Relative Performance of UK and Japanese Electricity Distribution Systems 1985-1998: Lessons for Incentive Regulation
International comparisons can be used to study relative efficiency of decision-making units in an industry in a wider context. In particular, cross-country comparisons can, help regulators of natural monopoly firms to assess the relative performance of their regulation regime and national firms with those of other countries. The relative performance of frontier firms is important as these may be subject to lax regulation and could constitute benchmarks for regulation of other firms. The results of empirical studies can be sensitive to the choice of techniques and models. The UK and Japanese electricity distribution utilities have been subject to yardstick regulation since 1990 and 1996 respectively. In this paper we present an analysis of the development and relative performance of electricity distribution utilities in the UK and Japan between 1985 and 1998. The results allow the examination of the impact of privatisation and regulation on the UK firms and their scope for further efficiency gains. The paper presents the findings from applying input distance functions with data envelopment analysis (DEA), stochastic frontier analysis (SFA), and corrected ordinary least square (COLS) techniques using cost based model specifications in a dynamic setting.
|Date of creation:||May 2002|
|Date of revision:|
|Contact details of provider:|| Web page: http://www.econ.cam.ac.uk/index.htm |
Please report citation or reference errors to , or , if you are the registered author of the cited work, log in to your RePEc Author Service profile, click on "citations" and make appropriate adjustments.:
- Domah, P. & Pollitt, M.G., 2000. "The Restructuring and Privatisation of Electricity Distribution and Supply Businesses in England and Wales: A Social Cost Benefit Analysis," Cambridge Working Papers in Economics 0007, Faculty of Economics, University of Cambridge.
- Paul L. Joskow, 2006. "Incentive Regulation for Electricity Networks," CESifo DICE Report, Ifo Institute for Economic Research at the University of Munich, vol. 4(2), pages 3-9, 07.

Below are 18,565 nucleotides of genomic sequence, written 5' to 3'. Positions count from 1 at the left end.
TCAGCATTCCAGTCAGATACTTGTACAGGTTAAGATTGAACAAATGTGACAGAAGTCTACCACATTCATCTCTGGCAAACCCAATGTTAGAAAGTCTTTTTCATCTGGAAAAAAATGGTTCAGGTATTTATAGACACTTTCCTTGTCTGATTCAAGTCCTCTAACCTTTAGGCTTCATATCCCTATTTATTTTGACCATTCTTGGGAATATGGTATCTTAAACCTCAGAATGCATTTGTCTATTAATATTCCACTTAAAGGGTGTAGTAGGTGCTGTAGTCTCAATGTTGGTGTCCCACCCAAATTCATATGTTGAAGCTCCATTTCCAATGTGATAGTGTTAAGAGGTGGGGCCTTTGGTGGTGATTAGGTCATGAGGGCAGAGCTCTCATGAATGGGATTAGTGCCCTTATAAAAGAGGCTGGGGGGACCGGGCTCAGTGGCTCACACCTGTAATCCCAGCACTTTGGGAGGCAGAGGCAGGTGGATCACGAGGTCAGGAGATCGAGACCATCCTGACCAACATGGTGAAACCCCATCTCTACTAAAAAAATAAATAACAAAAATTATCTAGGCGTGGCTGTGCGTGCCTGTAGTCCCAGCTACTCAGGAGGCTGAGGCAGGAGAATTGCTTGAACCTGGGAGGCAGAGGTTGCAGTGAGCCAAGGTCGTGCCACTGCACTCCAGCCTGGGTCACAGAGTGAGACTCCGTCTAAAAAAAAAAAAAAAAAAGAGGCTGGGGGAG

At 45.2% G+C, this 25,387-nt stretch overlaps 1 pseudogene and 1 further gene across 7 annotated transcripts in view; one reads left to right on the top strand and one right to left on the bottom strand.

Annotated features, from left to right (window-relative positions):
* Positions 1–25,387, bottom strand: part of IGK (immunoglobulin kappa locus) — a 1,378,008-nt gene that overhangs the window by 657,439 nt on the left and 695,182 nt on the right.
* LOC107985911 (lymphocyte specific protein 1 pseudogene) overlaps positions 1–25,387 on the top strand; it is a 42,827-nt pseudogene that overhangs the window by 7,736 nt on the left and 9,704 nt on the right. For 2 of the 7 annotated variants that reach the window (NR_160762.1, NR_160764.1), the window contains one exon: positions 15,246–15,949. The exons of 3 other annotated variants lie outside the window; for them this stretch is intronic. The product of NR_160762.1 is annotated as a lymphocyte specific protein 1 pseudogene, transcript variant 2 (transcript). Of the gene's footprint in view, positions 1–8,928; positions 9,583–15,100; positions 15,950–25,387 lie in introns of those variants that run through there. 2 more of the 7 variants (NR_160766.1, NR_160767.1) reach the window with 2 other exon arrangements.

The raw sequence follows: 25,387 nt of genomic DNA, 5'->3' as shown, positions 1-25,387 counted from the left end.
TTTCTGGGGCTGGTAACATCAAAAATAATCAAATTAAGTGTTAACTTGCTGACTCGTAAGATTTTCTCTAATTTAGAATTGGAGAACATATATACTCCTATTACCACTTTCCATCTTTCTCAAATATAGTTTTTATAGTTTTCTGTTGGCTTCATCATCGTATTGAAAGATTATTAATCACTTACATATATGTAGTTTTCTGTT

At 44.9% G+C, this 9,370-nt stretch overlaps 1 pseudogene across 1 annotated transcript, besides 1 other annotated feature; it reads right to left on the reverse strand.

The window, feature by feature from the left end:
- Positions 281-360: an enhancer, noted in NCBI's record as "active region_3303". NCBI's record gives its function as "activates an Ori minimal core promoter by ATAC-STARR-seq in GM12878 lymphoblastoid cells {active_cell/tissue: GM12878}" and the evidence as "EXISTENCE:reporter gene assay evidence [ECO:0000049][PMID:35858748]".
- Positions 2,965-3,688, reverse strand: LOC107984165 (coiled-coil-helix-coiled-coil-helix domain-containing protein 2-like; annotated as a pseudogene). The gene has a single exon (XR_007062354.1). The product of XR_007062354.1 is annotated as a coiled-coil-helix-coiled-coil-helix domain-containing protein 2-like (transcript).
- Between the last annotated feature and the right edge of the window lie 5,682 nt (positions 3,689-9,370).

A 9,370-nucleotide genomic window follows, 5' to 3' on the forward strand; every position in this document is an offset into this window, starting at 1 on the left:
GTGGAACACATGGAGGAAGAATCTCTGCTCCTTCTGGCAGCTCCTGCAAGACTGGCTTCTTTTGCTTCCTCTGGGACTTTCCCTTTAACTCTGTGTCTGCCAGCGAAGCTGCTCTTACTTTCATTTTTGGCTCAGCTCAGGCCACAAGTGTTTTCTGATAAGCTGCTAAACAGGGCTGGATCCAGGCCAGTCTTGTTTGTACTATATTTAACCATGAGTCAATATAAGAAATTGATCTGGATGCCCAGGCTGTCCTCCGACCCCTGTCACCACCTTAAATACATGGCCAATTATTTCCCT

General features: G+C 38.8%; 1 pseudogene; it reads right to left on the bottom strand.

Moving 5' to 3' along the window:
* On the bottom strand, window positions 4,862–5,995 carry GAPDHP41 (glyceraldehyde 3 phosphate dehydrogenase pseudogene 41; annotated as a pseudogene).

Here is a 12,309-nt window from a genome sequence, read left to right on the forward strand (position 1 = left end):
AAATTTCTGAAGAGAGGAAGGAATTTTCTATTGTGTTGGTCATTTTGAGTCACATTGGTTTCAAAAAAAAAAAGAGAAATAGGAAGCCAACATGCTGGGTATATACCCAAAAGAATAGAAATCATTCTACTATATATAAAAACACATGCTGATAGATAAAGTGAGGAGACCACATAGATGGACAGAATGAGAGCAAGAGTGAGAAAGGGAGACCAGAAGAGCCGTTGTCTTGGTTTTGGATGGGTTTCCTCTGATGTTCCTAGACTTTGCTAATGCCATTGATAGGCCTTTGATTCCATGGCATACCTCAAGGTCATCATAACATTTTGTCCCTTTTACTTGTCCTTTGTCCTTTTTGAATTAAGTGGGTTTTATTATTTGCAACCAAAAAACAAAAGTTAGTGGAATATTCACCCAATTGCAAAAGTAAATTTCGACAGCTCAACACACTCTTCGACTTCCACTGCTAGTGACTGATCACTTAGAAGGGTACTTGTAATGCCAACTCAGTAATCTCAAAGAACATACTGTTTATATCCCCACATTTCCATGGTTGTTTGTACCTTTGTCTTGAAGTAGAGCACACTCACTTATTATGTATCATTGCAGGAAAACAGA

- Coelli, Tim & Perelman, Sergio, 1999. "A comparison of parametric and non-parametric distance functions: With application to European railways," European Journal of Operational Research, Elsevier, vol. 117(2), pages 326-339, September.
- Jamasb, T. & Pollitt, M., 2000. "Benchmarking and regulation: international electricity experience," Utilities Policy, Elsevier, vol. 9(3), pages 107-130, September.
- Richard J. Gilbert and David M. Newbery., 1988.
Economics Working Papers
8879, University of California at Berkeley.
- Gilbert, Richard & Newbery, David M G, 1988. "Regulation Games," CEPR Discussion Papers 267, C.E.P.R. Discussion Papers.
- Gilbert, Richard J. & Newbery, David M., 1988. "Regulation Games," Department of Economics, Working Paper Series qt50s6h8c6, Department of Economics, Institute for Business and Economic Research, UC Berkeley.
- Jamasb, T. & Pollitt, M., 2001. "International Benchmarking and Yardstick Regulation: An Application to European Electricity Utilities," Cambridge Working Papers in Economics 0115, Faculty of Economics, University of Cambridge.
- Jamasb, Tooraj & Pollitt, Michael, 2003. "International benchmarking and regulation: an application to European electricity distribution utilities," Energy Policy, Elsevier, vol. 31(15), pages 1609-1622, December.
- Burns, Philip & Weyman-Jones, Thomas G, 1996. "Cost Functions and Cost Efficiency in Electricity Distribution: A Stochastic Frontier Approach," Bulletin of Economic Research, Wiley Blackwell, vol. 48(1), pages 41-64, January.
- Battese, G E & Coelli, T J, 1995. "A Model for Technical Inefficiency Effects in a Stochastic Frontier Production Function for Panel Data," Empirical Economics, Springer, vol. 20(2), pages 325-32.
- Jamasb, T. & Pollitt, M., 2001. "Benchmarking and Regulation of Electricity Transmission and Distribution Utilities: Lessons from International Experience," Cambridge Working Papers in Economics 0101, Faculty of Economics, University of Cambridge.
When requesting a correction, please mention this item's handle: RePEc:cam:camdae:0212. See general information about how to correct material in RePEc.
For technical questions regarding this item, or to correct its authors, title, abstract, bibliographic or download information, contact: (Howard Cobb)
If references are entirely missing, you can add them using this form.